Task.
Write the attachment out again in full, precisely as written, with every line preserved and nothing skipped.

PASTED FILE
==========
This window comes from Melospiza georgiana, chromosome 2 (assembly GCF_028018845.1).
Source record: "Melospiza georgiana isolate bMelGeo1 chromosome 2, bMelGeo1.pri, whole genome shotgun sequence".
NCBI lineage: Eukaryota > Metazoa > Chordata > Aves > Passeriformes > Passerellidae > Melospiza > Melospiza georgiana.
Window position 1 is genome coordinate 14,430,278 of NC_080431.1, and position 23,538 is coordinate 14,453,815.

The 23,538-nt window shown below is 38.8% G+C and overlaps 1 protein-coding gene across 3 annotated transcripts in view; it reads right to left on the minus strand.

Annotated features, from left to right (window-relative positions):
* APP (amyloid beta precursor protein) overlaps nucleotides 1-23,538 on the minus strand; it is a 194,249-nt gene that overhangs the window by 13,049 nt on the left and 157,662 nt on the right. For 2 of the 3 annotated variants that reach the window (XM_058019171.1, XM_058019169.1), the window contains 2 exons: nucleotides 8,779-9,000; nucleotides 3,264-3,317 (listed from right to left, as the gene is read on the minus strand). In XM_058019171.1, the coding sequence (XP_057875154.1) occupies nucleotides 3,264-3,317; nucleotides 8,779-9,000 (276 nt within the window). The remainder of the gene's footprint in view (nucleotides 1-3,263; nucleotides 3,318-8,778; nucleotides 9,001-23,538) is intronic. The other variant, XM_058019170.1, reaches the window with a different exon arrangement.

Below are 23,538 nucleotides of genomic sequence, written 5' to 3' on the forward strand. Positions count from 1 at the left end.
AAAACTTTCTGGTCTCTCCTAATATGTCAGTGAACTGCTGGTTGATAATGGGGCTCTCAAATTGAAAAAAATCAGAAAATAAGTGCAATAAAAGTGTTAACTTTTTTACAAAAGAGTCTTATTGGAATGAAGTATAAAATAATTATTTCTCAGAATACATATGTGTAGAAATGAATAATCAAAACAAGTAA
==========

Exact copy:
This window comes from Melospiza georgiana, chromosome 2 (assembly GCF_028018845.1).
Source record: "Melospiza georgiana isolate bMelGeo1 chromosome 2, bMelGeo1.pri, whole genome shotgun sequence".
NCBI lineage: Eukaryota > Metazoa > Chordata > Aves > Passeriformes > Passerellidae > Melospiza > Melospiza georgiana.
Window position 1 is genome coordinate 14,430,278 of NC_080431.1, and position 23,538 is coordinate 14,453,815.

The 23,538-nt window shown below is 38.8% G+C and overlaps 1 protein-coding gene across 3 annotated transcripts in view; it reads right to left on the minus strand.

Annotated features, from left to right (window-relative positions):
* APP (amyloid beta precursor protein) overlaps nucleotides 1-23,538 on the minus strand; it is a 194,249-nt gene that overhangs the window by 13,049 nt on the left and 157,662 nt on the right. For 2 of the 3 annotated variants that reach the window (XM_058019171.1, XM_058019169.1), the window contains 2 exons: nucleotides 8,779-9,000; nucleotides 3,264-3,317 (listed from right to left, as the gene is read on the minus strand). In XM_058019171.1, the coding sequence (XP_057875154.1) occupies nucleotides 3,264-3,317; nucleotides 8,779-9,000 (276 nt within the window). The remainder of the gene's footprint in view (nucleotides 1-3,263; nucleotides 3,318-8,778; nucleotides 9,001-23,538) is intronic. The other variant, XM_058019170.1, reaches the window with a different exon arrangement.

Below are 23,538 nucleotides of genomic sequence, written 5' to 3' on the forward strand. Positions count from 1 at the left end.
AAAACTTTCTGGTCTCTCCTAATATGTCAGTGAACTGCTGGTTGATAATGGGGCTCTCAAATTGAAAAAAATCAGAAAATAAGTGCAATAAAAGTGTTAACTTTTTTACAAAAGAGTCTTATTGGAATGAAGTATAAAATAATTATTTCTCAGAATACATATGTGTAGAAATGAATAATCAAAACAAGTAA